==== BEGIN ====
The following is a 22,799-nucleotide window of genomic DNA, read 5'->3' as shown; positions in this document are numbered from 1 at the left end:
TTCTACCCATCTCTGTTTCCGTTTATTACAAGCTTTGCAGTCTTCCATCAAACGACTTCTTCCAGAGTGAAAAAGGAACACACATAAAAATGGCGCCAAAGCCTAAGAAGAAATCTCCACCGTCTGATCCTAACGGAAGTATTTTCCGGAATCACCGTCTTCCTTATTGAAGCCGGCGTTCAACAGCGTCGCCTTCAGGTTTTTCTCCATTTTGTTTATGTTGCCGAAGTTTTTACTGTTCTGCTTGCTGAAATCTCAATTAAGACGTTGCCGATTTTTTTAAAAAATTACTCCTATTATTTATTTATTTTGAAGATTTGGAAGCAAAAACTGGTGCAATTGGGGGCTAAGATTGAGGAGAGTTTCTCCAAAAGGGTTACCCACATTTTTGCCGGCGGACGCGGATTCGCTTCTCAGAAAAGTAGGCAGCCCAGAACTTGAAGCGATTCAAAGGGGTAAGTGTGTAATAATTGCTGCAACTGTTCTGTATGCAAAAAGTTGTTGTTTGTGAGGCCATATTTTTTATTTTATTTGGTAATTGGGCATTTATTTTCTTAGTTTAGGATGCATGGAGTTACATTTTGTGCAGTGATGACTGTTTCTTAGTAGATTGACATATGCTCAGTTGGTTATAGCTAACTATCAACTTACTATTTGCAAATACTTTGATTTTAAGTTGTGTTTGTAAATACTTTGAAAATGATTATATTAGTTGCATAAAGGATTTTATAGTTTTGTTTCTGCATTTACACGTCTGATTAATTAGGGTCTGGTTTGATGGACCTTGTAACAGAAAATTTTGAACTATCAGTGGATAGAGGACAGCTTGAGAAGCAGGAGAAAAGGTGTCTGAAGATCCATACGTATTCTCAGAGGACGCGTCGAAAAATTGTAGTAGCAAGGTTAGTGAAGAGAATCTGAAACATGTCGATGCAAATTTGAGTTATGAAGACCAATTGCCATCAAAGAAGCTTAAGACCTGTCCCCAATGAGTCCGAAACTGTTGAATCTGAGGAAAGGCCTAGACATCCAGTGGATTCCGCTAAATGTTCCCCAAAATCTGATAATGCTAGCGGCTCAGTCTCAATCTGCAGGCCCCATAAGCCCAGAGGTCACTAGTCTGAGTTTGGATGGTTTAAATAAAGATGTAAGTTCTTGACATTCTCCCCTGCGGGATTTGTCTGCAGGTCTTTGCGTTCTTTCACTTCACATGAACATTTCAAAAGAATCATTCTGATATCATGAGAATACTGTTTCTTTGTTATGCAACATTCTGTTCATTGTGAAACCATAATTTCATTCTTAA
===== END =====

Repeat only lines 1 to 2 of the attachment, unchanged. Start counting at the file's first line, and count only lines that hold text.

The following is a 22,799-nucleotide window of genomic DNA, read 5'->3' as shown; positions in this document are numbered from 1 at the left end:
TTCTACCCATCTCTGTTTCCGTTTATTACAAGCTTTGCAGTCTTCCATCAAACGACTTCTTCCAGAGTGAAAAAGGAACACACATAAAAATGGCGCCAAAGCCTAAGAAGAAATCTCCACCGTCTGATCCTAACGGAAGTATTTTCCGGAATCACCGTCTTCCTTATTGAAGCCGGCGTTCAACAGCGTCGCCTTCAGGTTTTTCTCCATTTTGTTTATGTTGCCGAAGTTTTTACTGTTCTGCTTGCTGAAATCTCAATTAAGACGTTGCCGATTTTTTTAAAAAATTACTCCTATTATTTATTTATTTTGAAGATTTGGAAGCAAAAACTGGTGCAATTGGGGGCTAAGATTGAGGAGAGTTTCTCCAAAAGGGTTACCCACATTTTTGCCGGCGGACGCGGATTCGCTTCTCAGAAAAGTAGGCAGCCCAGAACTTGAAGCGATTCAAAGGGGTAAGTGTGTAATAATTGCTGCAACTGTTCTGTATGCAAAAAGTTGTTGTTTGTGAGGCCATATTTTTTATTTTATTTGGTAATTGGGCATTTATTTTCTTAGTTTAGGATGCATGGAGTTACATTTTGTGCAGTGATGACTGTTTCTTAGTAGATTGACATATGCTCAGTTGGTTATAGCTAACTATCAACTTACTATTTGCAAATACTTTGATTTTAAGTTGTGTTTGTAAATACTTTGAAAATGATTATATTAGTTGCATAAAGGATTTTATAGTTTTGTTTCTGCATTTACACGTCTGATTAATTAGGGTCTGGTTTGATGGACCTTGTAACAGAAAATTTTGAACTATCAGTGGATAGAGGACAGCTTGAGAAGCAGGAGAAAAGGTGTCTGAAGATCCATACGTATTCTCAGAGGACGCGTCGAAAAATTGTAGTAGCAAGGTTAGTGAAGAGAATCTGAAACATGTCGATGCAAATTTGAGTTATGAAGACCAATTGCCATCAAAGAAGCTTAAGACCTGTCCCCAATGAGTCCGAAACTGTTGAATCTGAGGAAAGGCCTAGACATCCAGTGGATTCCGCTAAATGTTCCCCAAAATCTGATAATGCTAGCGGCTCAGTCTCAATCTGCAGGCCCCATAAGCCCAGAGGTCACTAGTCTGAGTTTGGATGGTTTAAATAAAGATGTAAGTTCTTGACATTCTCCCCTGCGGGATTTGTCTGCAGGTCTTTGCGTTCTTTCACTTCACATGAACATTTCAAAAGAATCATTCTGATATCATGAGAATACTGTTTCTTTGTTATGCAACATTCTGTTCATTGTGAAACCATAATTTCATTCTTAA